There are many signs of aging that we all know are going to happen, come what may. These signs involve strange spots that weren’t there yesterday, a memory that floats just out of your reach or enough excess skin to incubate a penguin egg.

But there is one sign of aging here on the back nine that has surprised me: I have an ever-increasing desire for cute clothing. You know, the kind you had as a little kid.

I’ve spent my whole adult life in tailored business casual, avoiding ruffly blouses with embroidered daisies on the collars or humorous slogans emblazoned across my chest. OK, maybe a school logo but never anything like Dear Santa: Could you define good? But just lately, I find a hankering for the sweatshirt (excuse me, I mean fleece) that maybe sports an embroidered teddy bear in a scarf with real fringe. Or a row of flamingos prancing around the hem of my cruise wear. Heaven help me, I actually have cruise wear.

My closet is now full of happy clothes with beaded birdies and sequined gardens and appliquéd flip flops. I still stop short of puppies and bunnies, but I confess I have needlepoint ladybugs on my shoes. Again, I apologize.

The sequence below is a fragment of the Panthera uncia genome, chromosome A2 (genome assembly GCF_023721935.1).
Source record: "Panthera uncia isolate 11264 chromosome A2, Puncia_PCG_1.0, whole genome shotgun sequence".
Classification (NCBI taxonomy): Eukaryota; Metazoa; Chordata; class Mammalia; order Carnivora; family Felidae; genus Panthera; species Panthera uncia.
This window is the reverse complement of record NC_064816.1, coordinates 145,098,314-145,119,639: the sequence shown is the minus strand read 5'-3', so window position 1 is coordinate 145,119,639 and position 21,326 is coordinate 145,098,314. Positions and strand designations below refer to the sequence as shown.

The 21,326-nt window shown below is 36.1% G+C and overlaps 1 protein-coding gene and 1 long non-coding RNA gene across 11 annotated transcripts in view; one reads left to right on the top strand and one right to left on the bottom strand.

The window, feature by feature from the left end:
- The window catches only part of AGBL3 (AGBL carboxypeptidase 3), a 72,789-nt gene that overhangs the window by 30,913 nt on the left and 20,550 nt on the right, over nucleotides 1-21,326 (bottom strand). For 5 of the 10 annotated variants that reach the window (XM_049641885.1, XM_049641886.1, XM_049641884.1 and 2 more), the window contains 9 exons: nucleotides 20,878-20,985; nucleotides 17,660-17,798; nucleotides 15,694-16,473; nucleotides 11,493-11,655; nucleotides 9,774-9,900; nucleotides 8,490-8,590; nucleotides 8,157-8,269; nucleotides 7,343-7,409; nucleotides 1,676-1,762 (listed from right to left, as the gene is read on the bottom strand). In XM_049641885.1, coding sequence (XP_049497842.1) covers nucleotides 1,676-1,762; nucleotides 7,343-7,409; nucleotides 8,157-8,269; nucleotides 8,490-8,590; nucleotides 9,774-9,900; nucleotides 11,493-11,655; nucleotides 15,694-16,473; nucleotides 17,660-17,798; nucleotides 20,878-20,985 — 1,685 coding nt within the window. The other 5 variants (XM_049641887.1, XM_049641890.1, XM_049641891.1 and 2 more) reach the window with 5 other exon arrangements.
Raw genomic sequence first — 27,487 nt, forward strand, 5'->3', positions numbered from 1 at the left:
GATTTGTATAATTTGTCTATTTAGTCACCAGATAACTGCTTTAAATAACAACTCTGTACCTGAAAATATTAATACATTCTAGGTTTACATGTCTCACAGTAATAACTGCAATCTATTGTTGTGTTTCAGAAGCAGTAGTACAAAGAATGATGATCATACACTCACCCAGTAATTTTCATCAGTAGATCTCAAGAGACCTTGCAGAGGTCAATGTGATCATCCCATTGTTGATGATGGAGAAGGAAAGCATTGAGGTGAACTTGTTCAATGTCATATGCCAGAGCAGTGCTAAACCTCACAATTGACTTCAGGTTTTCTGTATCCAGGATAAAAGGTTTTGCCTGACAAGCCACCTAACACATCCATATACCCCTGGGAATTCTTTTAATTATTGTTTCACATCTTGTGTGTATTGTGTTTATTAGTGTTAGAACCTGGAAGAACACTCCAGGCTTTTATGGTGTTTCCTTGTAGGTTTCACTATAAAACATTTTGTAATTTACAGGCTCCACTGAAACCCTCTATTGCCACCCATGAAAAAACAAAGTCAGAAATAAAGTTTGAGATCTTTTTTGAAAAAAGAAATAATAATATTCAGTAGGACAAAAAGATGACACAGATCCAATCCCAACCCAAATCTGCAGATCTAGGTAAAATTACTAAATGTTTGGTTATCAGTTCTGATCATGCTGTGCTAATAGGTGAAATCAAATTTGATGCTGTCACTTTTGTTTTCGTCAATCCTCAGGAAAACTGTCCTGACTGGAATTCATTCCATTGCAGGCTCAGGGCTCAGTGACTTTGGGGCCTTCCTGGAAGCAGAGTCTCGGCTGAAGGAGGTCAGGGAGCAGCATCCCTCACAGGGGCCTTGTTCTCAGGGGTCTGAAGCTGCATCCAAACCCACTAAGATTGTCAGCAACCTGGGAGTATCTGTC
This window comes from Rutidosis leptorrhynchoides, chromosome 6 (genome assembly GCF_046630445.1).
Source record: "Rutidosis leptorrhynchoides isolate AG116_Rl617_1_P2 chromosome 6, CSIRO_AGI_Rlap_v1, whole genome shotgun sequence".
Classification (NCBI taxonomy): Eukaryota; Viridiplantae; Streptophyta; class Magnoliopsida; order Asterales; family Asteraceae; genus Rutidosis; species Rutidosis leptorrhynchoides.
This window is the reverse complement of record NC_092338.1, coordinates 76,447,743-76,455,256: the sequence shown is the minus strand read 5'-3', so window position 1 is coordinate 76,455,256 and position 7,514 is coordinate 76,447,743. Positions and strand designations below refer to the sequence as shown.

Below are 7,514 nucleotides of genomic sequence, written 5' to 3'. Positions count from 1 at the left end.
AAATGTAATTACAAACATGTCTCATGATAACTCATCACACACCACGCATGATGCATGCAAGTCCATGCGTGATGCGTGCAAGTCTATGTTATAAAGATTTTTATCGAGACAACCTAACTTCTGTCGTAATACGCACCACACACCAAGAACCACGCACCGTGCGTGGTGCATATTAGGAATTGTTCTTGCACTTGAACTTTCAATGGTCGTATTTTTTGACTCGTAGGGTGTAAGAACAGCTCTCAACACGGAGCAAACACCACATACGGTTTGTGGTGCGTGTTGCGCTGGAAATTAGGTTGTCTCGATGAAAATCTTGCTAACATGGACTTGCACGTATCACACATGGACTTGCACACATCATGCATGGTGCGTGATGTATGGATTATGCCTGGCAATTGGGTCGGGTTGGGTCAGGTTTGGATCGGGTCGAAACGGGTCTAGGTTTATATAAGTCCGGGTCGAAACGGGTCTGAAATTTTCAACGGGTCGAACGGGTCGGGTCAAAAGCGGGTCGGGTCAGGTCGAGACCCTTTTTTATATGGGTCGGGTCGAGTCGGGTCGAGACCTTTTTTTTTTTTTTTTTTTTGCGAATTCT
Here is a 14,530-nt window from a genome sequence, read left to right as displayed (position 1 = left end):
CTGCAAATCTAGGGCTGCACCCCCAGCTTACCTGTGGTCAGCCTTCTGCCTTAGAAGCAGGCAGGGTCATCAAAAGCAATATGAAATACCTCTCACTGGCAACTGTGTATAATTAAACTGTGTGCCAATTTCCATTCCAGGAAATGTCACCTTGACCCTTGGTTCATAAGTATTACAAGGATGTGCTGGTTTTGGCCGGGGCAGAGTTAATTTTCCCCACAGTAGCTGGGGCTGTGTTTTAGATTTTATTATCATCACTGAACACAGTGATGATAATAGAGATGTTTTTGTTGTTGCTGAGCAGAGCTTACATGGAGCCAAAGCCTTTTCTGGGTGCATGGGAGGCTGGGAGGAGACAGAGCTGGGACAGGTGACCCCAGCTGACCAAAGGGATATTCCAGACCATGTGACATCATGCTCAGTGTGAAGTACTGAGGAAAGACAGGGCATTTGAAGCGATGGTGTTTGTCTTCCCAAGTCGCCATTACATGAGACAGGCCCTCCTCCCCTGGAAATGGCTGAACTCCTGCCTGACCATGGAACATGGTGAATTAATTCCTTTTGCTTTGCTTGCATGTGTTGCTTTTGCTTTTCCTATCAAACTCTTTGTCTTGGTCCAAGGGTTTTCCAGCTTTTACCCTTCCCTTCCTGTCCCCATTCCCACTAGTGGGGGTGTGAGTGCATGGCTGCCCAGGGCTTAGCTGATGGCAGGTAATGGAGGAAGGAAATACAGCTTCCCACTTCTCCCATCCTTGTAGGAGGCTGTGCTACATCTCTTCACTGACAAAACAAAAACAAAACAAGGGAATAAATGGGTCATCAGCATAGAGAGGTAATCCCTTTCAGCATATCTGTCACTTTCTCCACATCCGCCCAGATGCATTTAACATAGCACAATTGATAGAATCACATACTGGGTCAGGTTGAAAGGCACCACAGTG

Speaking of shoes, if there is any definitive proof of the Mars/Venus theory, it is in cute shoes. No man understands what every woman knows about shoes. Trust me, the collector desire in this category gets worse as you get older. Shoes with stripes, wild colors, bows, charms, tassels. Stilettos, pumps, platforms, wedges, flats. There is no limit until a medical professional one day says to you, “For heaven’s sake, if you keep falling off them, quit wearing them.”

The Age of Cuteness blindsided me. It was kind of a return to those thrilling days of yesteryear, when as a child I wanted sweet things — be they to eat or to wear. What a joyful surprise to discover it waiting here for me on the back nine all along.

BTW, are you familiar with that T-shirt with the slogan “What if the hokey pokey is really what it’s all about?” Cute. If you know where I can get one, please let me know.